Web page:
It was covered from top to bottom with script in the same language as the writing on the Egyptian column in the Russian photograph. Selena took one look and smiled. Even Nick could see the similarity.

"What do you think?" Nick asked.

"It's wonderful. It will take some time to translate but I can't wait to find out what it says."

She turned to Arnaud. "With your permission, I'd like to photograph the tablet. When I've completed the translation I'll be happy to send it to you."

"That is acceptable." Arnaud looked at her. "What exactly is your interest in this particular artifact?"

Selena wasn't about to tell him it might be the key to unraveling the legend of Atlantis.

"It's assumed the Minoans traded with Egypt but no one has ever found anything there with their writing on it. This tablet may be historical proof of Minoan interaction with ancient Egypt. It could shed new light on the Minoan civilization and the Egyptian world of that time."

The explanation seemed to satisfy Arnaud. "How did you learn of it?"

"An article about the ongoing renovations of the museum. There was a picture of this room."

"Fascinating."

Selena took a camera from a small pack she carried at her waist and began taking pictures. She stepped closer and tripped over a piece of wood lying on the floor. She put her hand out against the stone tablet to break her fall.

The tablet moved.

"How did you do that?" Nick said. "That thing has to weigh a thousand pounds."

Selena looked mystified. "I don't know." She turned to Arnaud. "Has anyone tried to move this?"

I don't think so. There wasn't any reason to. Besides, it appears to weigh quite a bit. I would assume it will need equipment or several very strong men to move it."

"Let's see," Nick said.

He went to the tablet and grasped it on both sides. He grunted once and shifted it two inches to the right.

"You must have been taking your vitamins," Selena said.

"It looks a lot heavier than it is. I wonder what kind of stone was used?"

Arnaud was suddenly energized. "This makes it of great interest to us. A new, undiscovered mineral would be a scientific discovery of the first rank."

"That could be why the guy who found it hid it away," Nick said. "He probably wanted the glory of a new discovery for himself."

Arnaud looked offended. "Saint-Hilaire was one of the luminaries of French science. I'm sure his actions were taken for the purest of reasons. His reputation is beyond reproach."

Selena stopped Nick from saying anything else with a light touch on his arm.

"I'm sure that's true, Monsieur Arnaud. Everyone is aware of the great contributions France has made to human knowledge. Your museum is a testament to that quest."

Nick looked at the ceiling.

Arnaud said, "Well. We will certainly examine the tablet more closely. Have you got all the pictures you need?"

"I do, thank you."

Nick looked at his watch. "We have time to make the afternoon flight if we leave now."

Selena smiled at Arnaud. "Thank you so much, Monsieur Arnaud. You have been very helpful. As soon as I have completed my translation I will send you a full report."

"My pleasure. In the meantime, we'll begin working on a translation here."

"Then we'll be able to compare notes," Selena said.

During the brief exchange they'd moved out into the hall.

"I need to talk to the custodians about this room," Arnaud said. "Do you think you can find your way back to the entrance? If you take those stairs at the end of the hall, it will bring you out near the main gallery."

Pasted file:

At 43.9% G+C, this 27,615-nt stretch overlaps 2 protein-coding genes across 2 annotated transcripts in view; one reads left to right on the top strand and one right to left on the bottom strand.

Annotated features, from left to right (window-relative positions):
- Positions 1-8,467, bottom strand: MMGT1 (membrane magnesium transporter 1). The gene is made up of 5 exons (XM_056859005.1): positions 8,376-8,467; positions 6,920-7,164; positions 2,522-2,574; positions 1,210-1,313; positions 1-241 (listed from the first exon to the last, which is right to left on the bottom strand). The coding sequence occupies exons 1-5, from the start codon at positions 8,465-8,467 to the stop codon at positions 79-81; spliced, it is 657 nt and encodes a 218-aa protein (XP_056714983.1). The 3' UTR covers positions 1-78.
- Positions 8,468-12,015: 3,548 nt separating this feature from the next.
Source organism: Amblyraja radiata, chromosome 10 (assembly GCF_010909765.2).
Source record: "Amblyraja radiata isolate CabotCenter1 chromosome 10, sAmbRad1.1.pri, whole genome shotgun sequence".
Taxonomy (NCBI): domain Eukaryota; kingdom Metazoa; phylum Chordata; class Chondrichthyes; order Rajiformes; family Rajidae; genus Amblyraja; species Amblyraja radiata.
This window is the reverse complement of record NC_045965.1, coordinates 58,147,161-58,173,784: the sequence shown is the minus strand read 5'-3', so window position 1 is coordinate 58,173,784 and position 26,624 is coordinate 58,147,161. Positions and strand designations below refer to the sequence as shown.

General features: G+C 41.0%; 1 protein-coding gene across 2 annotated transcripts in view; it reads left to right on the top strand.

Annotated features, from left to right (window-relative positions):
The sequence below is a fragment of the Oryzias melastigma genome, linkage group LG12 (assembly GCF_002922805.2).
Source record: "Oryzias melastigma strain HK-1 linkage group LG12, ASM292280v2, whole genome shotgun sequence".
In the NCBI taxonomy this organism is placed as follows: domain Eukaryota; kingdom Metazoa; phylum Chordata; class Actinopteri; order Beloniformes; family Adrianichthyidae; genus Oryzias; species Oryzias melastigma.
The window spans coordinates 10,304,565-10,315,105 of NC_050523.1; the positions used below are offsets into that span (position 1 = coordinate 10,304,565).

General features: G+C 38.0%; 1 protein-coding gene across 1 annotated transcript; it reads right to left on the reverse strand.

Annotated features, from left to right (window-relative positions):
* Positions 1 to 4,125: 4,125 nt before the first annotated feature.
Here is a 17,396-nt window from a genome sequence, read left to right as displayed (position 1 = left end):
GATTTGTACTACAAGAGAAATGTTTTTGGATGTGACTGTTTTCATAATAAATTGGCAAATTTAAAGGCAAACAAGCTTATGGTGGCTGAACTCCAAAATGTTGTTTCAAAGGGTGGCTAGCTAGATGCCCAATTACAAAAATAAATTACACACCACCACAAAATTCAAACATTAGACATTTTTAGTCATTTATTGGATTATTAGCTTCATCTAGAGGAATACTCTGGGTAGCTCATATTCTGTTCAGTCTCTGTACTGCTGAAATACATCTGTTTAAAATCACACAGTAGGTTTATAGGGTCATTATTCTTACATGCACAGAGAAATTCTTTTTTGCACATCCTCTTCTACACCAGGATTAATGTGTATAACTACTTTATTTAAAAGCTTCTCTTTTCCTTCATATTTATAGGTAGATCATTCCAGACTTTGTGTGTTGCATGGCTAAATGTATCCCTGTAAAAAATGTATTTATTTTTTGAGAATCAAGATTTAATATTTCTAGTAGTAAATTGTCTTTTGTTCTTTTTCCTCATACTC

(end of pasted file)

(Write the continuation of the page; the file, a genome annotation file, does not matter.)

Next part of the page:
"Of course. Thank you again for your hospitality." Selena smiled at him.

As they climbed the stairs Nick said, "You laid it on a little thick in there."

"You insulted him when you said Saint-Hilaire acted out of personal motives."

"Why are the French so prickly? They always seem to take offense at nothing."

"I'm not sure. I don't think they ever quite got over the loss of their empire under Napoleon."

"Hell, that was more than two hundred years ago."

"The world's center of power has shifted a long way from Paris. Pride is a hard thing to let go of."

"My mother used to say pride and a dollar will get you on the bus."

"It takes more than a dollar these days," Selena said.

CHAPTER 8

 

 

Three men sat in a car parked in front of an office building near Dupont Circle.

"This isn't somebody's home."

The speaker was Vasily Ivanov, one of the two men Borya Yeltsin had brought with him to America. The driver was named Viktor. Both were seasoned Spetsnaz veterans.

Yeltsin looked at him. "Really? Your powers of observation astound me. This is the address where Sokolov sent the map and photograph. Wait here. I want to see who works in that building."

He got out of the car, strolled over to the building and pushed through the glass doors. A security guard sat behind a counter at the back wall across from the entrance, reading a paper. He barely looked up as Yeltsin entered. A directory near the doors listed the building's occupants. Yeltsin scanned the list, looking for something to tell him where Sokolov's letter had ended up. He'd expected to find a residence, not an office building.

"Can I help you?" the guard called across the lobby.

"No thank you." Yeltsin's English was perfect. "I think I have the wrong building."

Yeltsin had an eidetic memory. One glance at the list was enough to imprint it firmly in his mind. He went back outside and got into the car.

"Well?" Vasily asked.

"Quiet. Let me think for a moment."

What stood out on the list? There had been several lawyers. If the letter had gone to one of them, it was going to be difficult to discover which was the correct target. A business consulting firm was listed but that didn't seem to fit. The top floor of the building was given over to an entertainment and booking agency.